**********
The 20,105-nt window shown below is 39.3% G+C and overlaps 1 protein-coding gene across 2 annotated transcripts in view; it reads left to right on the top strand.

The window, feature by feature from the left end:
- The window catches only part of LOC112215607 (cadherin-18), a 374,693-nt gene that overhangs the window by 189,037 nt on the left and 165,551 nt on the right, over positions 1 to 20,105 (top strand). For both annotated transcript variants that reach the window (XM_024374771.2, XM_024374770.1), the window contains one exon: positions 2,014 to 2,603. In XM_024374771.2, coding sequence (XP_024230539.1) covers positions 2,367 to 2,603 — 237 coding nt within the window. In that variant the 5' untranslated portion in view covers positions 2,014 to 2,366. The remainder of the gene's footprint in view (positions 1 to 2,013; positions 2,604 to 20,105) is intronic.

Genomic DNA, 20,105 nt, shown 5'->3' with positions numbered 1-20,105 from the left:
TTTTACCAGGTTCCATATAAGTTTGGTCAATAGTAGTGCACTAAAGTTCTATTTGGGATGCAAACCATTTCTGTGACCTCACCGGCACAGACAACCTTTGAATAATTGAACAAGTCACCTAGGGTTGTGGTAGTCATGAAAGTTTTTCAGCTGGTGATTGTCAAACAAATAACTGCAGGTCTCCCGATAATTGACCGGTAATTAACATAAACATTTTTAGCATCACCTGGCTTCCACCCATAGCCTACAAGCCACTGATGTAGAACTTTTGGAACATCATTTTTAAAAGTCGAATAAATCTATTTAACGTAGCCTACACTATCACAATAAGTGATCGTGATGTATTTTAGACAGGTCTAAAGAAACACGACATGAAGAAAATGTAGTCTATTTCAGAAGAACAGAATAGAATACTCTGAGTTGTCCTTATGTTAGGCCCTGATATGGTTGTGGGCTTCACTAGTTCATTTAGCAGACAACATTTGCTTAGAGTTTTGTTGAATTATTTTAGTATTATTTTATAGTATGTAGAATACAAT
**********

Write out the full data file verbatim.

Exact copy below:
The 20,105-nt window shown below is 39.3% G+C and overlaps 1 protein-coding gene across 2 annotated transcripts in view; it reads left to right on the top strand.

The window, feature by feature from the left end:
- The window catches only part of LOC112215607 (cadherin-18), a 374,693-nt gene that overhangs the window by 189,037 nt on the left and 165,551 nt on the right, over positions 1 to 20,105 (top strand). For both annotated transcript variants that reach the window (XM_024374771.2, XM_024374770.1), the window contains one exon: positions 2,014 to 2,603. In XM_024374771.2, coding sequence (XP_024230539.1) covers positions 2,367 to 2,603 — 237 coding nt within the window. In that variant the 5' untranslated portion in view covers positions 2,014 to 2,366. The remainder of the gene's footprint in view (positions 1 to 2,013; positions 2,604 to 20,105) is intronic.

Genomic DNA, 20,105 nt, shown 5'->3' with positions numbered 1-20,105 from the left:
TTTTACCAGGTTCCATATAAGTTTGGTCAATAGTAGTGCACTAAAGTTCTATTTGGGATGCAAACCATTTCTGTGACCTCACCGGCACAGACAACCTTTGAATAATTGAACAAGTCACCTAGGGTTGTGGTAGTCATGAAAGTTTTTCAGCTGGTGATTGTCAAACAAATAACTGCAGGTCTCCCGATAATTGACCGGTAATTAACATAAACATTTTTAGCATCACCTGGCTTCCACCCATAGCCTACAAGCCACTGATGTAGAACTTTTGGAACATCATTTTTAAAAGTCGAATAAATCTATTTAACGTAGCCTACACTATCACAATAAGTGATCGTGATGTATTTTAGACAGGTCTAAAGAAACACGACATGAAGAAAATGTAGTCTATTTCAGAAGAACAGAATAGAATACTCTGAGTTGTCCTTATGTTAGGCCCTGATATGGTTGTGGGCTTCACTAGTTCATTTAGCAGACAACATTTGCTTAGAGTTTTGTTGAATTATTTTAGTATTATTTTATAGTATGTAGAATACAAT